Explained: blue hydrogen and what it means for Northern Ireland

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Blue hydrogen is often touted as a low-carbon energy source, and has recently been flagged by some about as a potential fuel source in Northern Ireland.

However, campaigners believe that it will result in an expansion of fracking and should not be included in the energy mix.

Environmental activists, including Extinction Rebellion, Friends of the Earth Northern Ireland, and actor and anti-fracking campaigner Mark Ruffalo have been calling on Northern Ireland’s Executive to oppose the approval of petroleum licences and prevent ‘blue hydrogen’ from being introduced.

They recently took to Twitter to #BurstBlueHydrogenBubble, stating that the Energy Strategy for Northern Ireland promotes fracking under the guise of blue hydrogen. 

But what are the different “colours” of hydrogen and what do they mean?

Though hydrogen is the most abundant element in the universe, hydrogen atoms usually don’t exist on their own in nature and typically latch onto other atoms, such as oxygen. It can be used to create energy for electricity, transport, and industrial processes, but to do so requires splitting it from other elements. This can be done using various methods, with each being assigned a colour (typically grey, green, or blue) to describe how it is created.

Hydrogen emits only water when burned, but depending on the method used, its creation can be carbon intensive. 

Grey hydrogen is the most common type, and arises from burning of fossil fuels such as natural gas to split hydrogen from other elements. It accounts for around 95% of hydrogen used today. During its creation, byproducts such as carbon dioxide, a greenhouse gas, are formed. 

The “cleanest” form of the energy source is green hydrogen. It is generated through using surplus energy from renewable sources, such as wind or solar, to separate hydrogen.

Though it is currently very expensive and accounts for around 0.01% of hydrogen produced today, this is expected to grow as costs of renewable energy sources decrease.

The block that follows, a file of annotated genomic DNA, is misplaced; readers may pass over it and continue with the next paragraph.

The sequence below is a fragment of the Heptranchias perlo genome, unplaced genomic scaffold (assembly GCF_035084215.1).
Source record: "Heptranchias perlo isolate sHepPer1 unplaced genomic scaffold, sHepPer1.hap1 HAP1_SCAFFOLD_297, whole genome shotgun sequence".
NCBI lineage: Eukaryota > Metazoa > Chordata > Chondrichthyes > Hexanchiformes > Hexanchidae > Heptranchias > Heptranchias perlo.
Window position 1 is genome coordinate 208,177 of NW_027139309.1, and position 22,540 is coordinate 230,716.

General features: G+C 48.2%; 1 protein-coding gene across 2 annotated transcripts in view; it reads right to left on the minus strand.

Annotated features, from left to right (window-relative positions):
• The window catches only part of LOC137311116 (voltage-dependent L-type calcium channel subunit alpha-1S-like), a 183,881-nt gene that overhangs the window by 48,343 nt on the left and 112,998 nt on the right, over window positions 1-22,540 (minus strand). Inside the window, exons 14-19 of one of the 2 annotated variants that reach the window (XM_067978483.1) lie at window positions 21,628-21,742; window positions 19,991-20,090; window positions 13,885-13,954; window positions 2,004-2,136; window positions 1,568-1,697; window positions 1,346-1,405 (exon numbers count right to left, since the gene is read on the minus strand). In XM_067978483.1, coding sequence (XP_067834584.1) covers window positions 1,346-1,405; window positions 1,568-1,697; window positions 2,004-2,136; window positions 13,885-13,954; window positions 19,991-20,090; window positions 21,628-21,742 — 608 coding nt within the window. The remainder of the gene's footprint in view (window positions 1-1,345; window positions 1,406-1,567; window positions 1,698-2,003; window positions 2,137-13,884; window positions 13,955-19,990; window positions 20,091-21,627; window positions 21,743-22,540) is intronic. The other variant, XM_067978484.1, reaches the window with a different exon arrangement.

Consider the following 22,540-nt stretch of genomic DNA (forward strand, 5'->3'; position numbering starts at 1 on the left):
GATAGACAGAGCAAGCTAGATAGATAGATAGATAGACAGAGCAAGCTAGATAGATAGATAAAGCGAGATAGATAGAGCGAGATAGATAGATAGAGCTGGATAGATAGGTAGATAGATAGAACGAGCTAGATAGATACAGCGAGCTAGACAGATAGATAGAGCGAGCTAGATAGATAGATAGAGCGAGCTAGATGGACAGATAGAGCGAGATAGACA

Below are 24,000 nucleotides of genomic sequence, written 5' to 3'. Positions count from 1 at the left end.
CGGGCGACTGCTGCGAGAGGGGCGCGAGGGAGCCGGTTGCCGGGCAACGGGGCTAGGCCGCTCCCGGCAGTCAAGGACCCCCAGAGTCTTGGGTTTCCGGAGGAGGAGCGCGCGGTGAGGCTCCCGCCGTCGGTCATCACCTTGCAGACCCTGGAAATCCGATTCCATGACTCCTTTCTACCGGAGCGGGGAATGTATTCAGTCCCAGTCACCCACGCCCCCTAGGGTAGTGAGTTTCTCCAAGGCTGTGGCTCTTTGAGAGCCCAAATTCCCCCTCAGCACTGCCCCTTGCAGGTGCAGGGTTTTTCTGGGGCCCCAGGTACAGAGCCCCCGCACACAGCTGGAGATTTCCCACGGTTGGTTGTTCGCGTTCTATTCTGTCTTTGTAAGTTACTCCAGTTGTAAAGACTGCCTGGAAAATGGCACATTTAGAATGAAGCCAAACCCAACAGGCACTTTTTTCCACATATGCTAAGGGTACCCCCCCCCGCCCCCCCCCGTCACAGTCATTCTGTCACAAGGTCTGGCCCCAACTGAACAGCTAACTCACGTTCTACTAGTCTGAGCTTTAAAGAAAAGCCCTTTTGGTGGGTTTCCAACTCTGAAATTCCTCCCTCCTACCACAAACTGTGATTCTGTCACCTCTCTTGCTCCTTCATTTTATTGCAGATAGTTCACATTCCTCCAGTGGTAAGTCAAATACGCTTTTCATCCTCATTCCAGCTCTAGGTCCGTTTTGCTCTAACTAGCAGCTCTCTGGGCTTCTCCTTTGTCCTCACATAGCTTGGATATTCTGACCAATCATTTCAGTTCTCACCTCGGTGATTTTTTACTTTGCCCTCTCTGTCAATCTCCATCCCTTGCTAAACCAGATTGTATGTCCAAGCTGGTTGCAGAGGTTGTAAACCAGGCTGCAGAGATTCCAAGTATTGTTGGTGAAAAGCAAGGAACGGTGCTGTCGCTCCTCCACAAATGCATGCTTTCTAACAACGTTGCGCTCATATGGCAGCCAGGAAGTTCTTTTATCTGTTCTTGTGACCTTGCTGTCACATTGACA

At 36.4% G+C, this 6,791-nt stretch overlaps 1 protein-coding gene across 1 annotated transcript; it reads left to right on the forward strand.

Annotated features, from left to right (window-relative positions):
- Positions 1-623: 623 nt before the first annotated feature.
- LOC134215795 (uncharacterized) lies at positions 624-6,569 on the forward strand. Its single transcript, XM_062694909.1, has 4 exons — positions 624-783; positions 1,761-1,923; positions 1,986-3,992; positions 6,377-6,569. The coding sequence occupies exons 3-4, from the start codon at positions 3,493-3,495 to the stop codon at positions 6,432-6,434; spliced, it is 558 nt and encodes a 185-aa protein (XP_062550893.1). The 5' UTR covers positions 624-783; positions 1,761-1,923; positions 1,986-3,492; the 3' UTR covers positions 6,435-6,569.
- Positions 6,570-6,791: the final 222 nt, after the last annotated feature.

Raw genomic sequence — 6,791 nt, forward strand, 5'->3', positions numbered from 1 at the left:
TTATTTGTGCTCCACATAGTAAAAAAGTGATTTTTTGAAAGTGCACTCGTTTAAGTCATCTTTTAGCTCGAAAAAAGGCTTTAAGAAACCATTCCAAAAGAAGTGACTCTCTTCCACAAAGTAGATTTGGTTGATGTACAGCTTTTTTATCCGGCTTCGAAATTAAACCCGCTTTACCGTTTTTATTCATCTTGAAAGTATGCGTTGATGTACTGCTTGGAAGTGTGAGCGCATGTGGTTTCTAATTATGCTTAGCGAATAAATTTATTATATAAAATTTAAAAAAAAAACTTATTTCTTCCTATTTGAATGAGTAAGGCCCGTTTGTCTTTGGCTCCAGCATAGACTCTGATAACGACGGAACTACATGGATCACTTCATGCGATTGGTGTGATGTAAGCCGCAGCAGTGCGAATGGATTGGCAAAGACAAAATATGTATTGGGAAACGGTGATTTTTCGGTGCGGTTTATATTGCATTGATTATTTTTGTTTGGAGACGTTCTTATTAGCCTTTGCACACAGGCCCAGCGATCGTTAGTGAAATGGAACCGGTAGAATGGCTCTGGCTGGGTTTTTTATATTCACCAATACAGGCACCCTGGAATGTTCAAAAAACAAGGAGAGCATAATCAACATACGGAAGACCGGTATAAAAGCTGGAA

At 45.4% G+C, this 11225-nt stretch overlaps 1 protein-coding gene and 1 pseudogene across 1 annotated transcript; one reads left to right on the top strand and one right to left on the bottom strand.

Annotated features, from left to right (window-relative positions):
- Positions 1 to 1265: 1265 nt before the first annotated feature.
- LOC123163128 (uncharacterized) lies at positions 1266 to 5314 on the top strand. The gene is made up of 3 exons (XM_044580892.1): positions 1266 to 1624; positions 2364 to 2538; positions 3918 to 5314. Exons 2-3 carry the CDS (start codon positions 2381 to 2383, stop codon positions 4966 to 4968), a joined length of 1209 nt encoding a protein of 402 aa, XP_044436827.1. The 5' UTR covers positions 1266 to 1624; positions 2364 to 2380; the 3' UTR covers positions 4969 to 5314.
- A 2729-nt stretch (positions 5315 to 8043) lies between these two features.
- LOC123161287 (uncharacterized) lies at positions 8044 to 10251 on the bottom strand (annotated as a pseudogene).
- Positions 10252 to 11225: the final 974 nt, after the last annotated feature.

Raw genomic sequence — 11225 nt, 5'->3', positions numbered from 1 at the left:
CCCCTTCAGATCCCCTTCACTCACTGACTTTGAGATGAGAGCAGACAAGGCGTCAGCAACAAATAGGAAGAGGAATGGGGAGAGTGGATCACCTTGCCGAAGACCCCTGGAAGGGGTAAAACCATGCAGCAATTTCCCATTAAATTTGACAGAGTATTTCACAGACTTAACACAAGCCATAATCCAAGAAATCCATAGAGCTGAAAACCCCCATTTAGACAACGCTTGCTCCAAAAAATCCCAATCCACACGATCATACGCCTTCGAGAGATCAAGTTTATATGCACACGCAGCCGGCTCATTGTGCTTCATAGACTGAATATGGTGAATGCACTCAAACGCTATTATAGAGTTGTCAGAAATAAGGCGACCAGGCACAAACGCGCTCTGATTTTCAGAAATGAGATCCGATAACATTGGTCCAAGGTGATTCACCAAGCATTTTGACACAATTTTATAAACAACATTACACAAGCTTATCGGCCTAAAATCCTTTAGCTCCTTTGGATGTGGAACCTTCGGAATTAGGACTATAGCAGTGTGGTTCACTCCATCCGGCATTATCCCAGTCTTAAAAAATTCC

Similar to grey hydrogen, blue hydrogen is made from fossil fuels, typically natural gas.

However with blue hydrogen, the byproducts are trapped underground using carbon capture and storage (CCS). So if the byproducts generated during production are not released to the atmosphere, what is the issue? 

Though it was recently believed that using carbon capture and storage could lead to an emissions reduction of around 90%, a recent US-based report shows it may be much worse for the climate than previously thought.

Researchers from Cornell and Stanford University found that the carbon footprint of blue hydrogen is 20% greater than using natural gas or coal directly for heat, and only 18-25% lower than that of grey hydrogen. This is particularly due to the release of ‘fugitive’, or leaked, methane. 

The Energy Strategy for Northern Ireland, launched in December 2021, includes using renewables to produce green hydrogen but also includes trials of blue hydrogen. However, blue hydrogen can have negative effects in both local and global environmental contexts, as explained by professor of Engineering at Dublin City University, Barry McMullin. 

“Fracked natural gas is particularly problematic both in terms of direct local environmental degradation, but also so-called ‘fugitive’ releases of methane at the extraction site,” Prof McMullin told The Green News.

Methane is of course an extremely potent greenhouse gas in its own right, and the “upstream release of methane is very likely to outweigh any conceivable benefits of downstream capture and storage of carbon dioxide in producing blue hydrogen,” he said.

He added that due to Northern Ireland’s current access to already known and abundant resources of wind energy, producing green hydrogen would be a “much superior strategic fit” to its decarbonisation of its energy system.

Given all the factors, Prof McMullin concludes that “fracking in general, and blue hydrogen in particular, should be regarded as strategic dead-ends for Northern Ireland.”

A similar sentiment is held by Declan Allison of Friends of the Earth Northern Ireland. 

“Blue hydrogen should play no part in Northern Ireland’s energy mix. It is a carbon intensive option that is produced using fossil fuels. We should start moving away from fossil fuels immediately, not find new ways to keep using them,” he said.

“Instead of wasting time and money on blue hydrogen we should be insulting homes and businesses, cutting our energy use, and investing in appropriate renewables. Blue hydrogen is a costly and damaging distraction.”

By Sarah Doherty

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